Which colleges are graduating the most students with majors in business excluding specialty schools? I looked at schools with at least a 49% or better four-year graduation rate because “graduating” is an important part of this question. In terms of absolute numbers, the top 15 are pretty much large universities, almost all public universities with two exceptions, Indiana Wesleyan University and Bentley University.
Not surprisingly, these two universities are on the list of the top 15 institutions with the highest percentage of graduates with business majors. These 15 colleges were all private and tended to be on the small size with Indiana Wesleyan University being the largest at just under 10,000 full-time undergraduates. The percentage of business majors ranged from 41% to 95% at Bentley University. Continue reading
Common Data Set
Percent Freshman not in top quarter of class: 34%
Percent Freshman with GPA <3.50: 39.5%
Percent of Freshman Need Met: 93.9%
Percent of Non-Need Freshman Receiving Awards: 20.5%
Average Freshman Non-Need Award: $9,984
Reasons to consider Sewanee The University of the South (learn more):
Located on 13,000 acres referred to as the Domain
Biehl International Research Fellowships
Sewanee Environmental Institute
Yale Directed Research Program
Theatre Semester in New York
Haiti Institute in Sewanee
Babson Center for Global Commerce
Center for Religion and Environment
Landscape Analysis Lab
Island Ecology Program
Italian, French, German, Spanish, and Russian Houses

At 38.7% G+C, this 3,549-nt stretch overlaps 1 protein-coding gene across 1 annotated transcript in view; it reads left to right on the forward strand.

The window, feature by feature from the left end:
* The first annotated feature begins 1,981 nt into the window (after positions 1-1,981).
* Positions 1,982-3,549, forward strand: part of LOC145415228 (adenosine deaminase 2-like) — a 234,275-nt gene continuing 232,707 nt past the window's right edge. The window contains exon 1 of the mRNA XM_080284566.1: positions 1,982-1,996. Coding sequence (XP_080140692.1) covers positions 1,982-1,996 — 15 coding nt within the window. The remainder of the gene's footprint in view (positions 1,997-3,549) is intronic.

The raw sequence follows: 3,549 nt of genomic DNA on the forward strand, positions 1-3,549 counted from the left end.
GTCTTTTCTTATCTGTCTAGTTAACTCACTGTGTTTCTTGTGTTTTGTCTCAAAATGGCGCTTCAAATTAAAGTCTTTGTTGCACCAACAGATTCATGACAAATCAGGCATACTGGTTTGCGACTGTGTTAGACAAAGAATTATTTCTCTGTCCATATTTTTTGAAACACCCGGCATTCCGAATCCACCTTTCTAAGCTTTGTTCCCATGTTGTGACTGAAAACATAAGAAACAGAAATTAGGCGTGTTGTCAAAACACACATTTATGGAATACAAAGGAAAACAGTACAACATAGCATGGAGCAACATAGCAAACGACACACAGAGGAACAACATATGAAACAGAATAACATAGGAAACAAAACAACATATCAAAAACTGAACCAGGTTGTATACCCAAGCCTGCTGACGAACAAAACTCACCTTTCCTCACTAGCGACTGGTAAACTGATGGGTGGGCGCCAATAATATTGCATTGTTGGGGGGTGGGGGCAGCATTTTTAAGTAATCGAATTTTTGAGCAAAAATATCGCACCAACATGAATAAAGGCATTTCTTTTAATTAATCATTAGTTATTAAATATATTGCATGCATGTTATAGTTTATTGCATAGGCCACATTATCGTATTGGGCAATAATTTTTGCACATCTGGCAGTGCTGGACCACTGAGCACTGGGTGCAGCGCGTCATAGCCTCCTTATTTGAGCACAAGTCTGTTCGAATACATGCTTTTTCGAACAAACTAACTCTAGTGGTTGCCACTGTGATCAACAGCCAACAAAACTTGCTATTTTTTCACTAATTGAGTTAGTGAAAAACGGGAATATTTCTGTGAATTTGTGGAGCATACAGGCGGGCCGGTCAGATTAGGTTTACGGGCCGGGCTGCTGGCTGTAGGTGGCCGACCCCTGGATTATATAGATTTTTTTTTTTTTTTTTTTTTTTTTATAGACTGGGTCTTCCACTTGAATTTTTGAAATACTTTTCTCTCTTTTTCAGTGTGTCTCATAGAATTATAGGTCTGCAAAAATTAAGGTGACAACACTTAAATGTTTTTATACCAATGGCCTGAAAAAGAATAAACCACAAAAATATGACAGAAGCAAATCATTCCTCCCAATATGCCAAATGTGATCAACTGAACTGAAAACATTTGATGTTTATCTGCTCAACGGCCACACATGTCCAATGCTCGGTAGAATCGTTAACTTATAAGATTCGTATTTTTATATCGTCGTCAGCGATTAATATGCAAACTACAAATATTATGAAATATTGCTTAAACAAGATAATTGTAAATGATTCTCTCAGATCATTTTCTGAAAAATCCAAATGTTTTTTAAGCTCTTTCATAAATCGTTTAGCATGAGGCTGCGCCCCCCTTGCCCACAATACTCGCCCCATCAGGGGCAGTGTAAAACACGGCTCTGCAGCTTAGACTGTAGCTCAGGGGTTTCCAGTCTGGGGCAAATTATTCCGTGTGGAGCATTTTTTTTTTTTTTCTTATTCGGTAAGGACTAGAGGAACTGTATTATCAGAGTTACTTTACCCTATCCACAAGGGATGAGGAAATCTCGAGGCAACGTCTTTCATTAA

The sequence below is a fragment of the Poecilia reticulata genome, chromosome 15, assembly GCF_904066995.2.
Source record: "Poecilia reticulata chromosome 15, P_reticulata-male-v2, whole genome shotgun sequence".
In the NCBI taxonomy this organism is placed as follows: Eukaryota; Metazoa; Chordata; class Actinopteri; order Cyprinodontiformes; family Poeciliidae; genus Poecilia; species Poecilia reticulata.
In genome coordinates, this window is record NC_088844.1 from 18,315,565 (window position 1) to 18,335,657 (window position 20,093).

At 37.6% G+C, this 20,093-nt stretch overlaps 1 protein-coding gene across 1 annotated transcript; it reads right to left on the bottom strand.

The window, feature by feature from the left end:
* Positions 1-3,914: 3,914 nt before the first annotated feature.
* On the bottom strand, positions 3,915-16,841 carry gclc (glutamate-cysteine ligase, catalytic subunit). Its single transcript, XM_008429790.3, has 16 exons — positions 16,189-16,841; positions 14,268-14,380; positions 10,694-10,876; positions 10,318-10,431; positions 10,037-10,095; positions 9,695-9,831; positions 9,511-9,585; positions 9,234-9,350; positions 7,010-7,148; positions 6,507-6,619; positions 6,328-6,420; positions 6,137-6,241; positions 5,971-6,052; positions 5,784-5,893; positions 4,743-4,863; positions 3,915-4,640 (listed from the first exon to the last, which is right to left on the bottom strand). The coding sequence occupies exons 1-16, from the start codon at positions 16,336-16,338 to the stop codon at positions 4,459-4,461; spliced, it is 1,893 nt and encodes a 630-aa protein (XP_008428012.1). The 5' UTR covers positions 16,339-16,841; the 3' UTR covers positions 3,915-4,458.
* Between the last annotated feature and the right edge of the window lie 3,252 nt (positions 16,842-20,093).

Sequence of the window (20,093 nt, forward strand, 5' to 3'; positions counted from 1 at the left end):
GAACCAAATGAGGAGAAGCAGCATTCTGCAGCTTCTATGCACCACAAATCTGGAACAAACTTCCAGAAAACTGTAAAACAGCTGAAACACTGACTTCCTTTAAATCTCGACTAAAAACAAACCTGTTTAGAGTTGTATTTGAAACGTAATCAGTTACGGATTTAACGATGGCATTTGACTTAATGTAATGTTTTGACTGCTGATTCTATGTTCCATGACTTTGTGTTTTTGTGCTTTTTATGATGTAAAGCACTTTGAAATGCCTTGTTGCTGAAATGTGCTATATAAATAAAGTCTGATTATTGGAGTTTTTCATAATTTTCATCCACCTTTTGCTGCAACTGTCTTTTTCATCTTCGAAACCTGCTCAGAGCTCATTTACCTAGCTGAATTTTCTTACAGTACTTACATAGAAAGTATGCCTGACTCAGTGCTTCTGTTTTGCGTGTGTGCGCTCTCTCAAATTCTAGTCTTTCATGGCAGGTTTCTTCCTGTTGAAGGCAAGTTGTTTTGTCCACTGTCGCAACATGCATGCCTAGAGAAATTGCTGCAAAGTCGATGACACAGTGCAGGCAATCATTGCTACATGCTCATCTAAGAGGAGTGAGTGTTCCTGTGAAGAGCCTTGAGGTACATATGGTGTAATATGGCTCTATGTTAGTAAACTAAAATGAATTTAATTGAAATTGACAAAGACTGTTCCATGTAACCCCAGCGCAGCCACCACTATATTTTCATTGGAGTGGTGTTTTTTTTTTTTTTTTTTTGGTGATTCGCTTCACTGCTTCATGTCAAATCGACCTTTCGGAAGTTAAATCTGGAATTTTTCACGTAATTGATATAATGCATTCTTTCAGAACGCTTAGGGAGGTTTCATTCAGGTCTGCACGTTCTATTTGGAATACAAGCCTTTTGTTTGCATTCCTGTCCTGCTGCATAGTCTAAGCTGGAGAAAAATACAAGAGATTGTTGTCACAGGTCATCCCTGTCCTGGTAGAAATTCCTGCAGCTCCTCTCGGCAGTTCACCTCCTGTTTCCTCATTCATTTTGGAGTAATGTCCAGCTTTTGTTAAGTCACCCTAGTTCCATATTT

Percent Freshman not in top quarter of class: not reported
Percent Freshman with GPA <3.50: 59%
Percent of Freshman Need Met: 72%
Percent of Non-Need Freshman Receiving Awards: 42.5%
Average Freshman Non-Need Award: $2,769
Undergraduate Research Support Program
Center for Renewable Energy
Institute for Geospatial Analysis and Mapping
Center for Adoption Studies
Katie School of Insurance and Financial Services
Institute for Entrepreneurial Studies
Institute for Financial Planning and Analysis
Professional Sales Institute
Gamma Phi Circus
Applied Social Research Unit
There is no official definition of what is a flagship university. In general, when people talk about flagship universities, they are referring to the most prominent public university of their state. It is usually the first public university that was established in the state and receives the most state support.
It seems to me that one of the appeals of attending a nationally recognized college would be to interact with other students from across the nation. And from a more cynical perspective, it allows that school to be “nationally” recognized.
Out of curiosity, I downloaded the “residence and migration of first-time freshman” from the Integrated Post-Secondary Education Data System (IPEDS) database for a select number of colleges. I picked the colleges based on general prominence and an eye to geographic diversity–no sort of scientific rational involved. Continue reading
There is a guest post on College Inc by Patricia McGuire, president of Trinity Washington University, arguing that college graduation rates are bad data.
No, they aren’t.
To crib from the gun rights advocates, the information isn’t bad, it’s how it’s being used that is bad. For some reason, Ms. McGuire seems to think that people are using graduation rates to decide if Harvard or Trinity Washington is a better school. Continue reading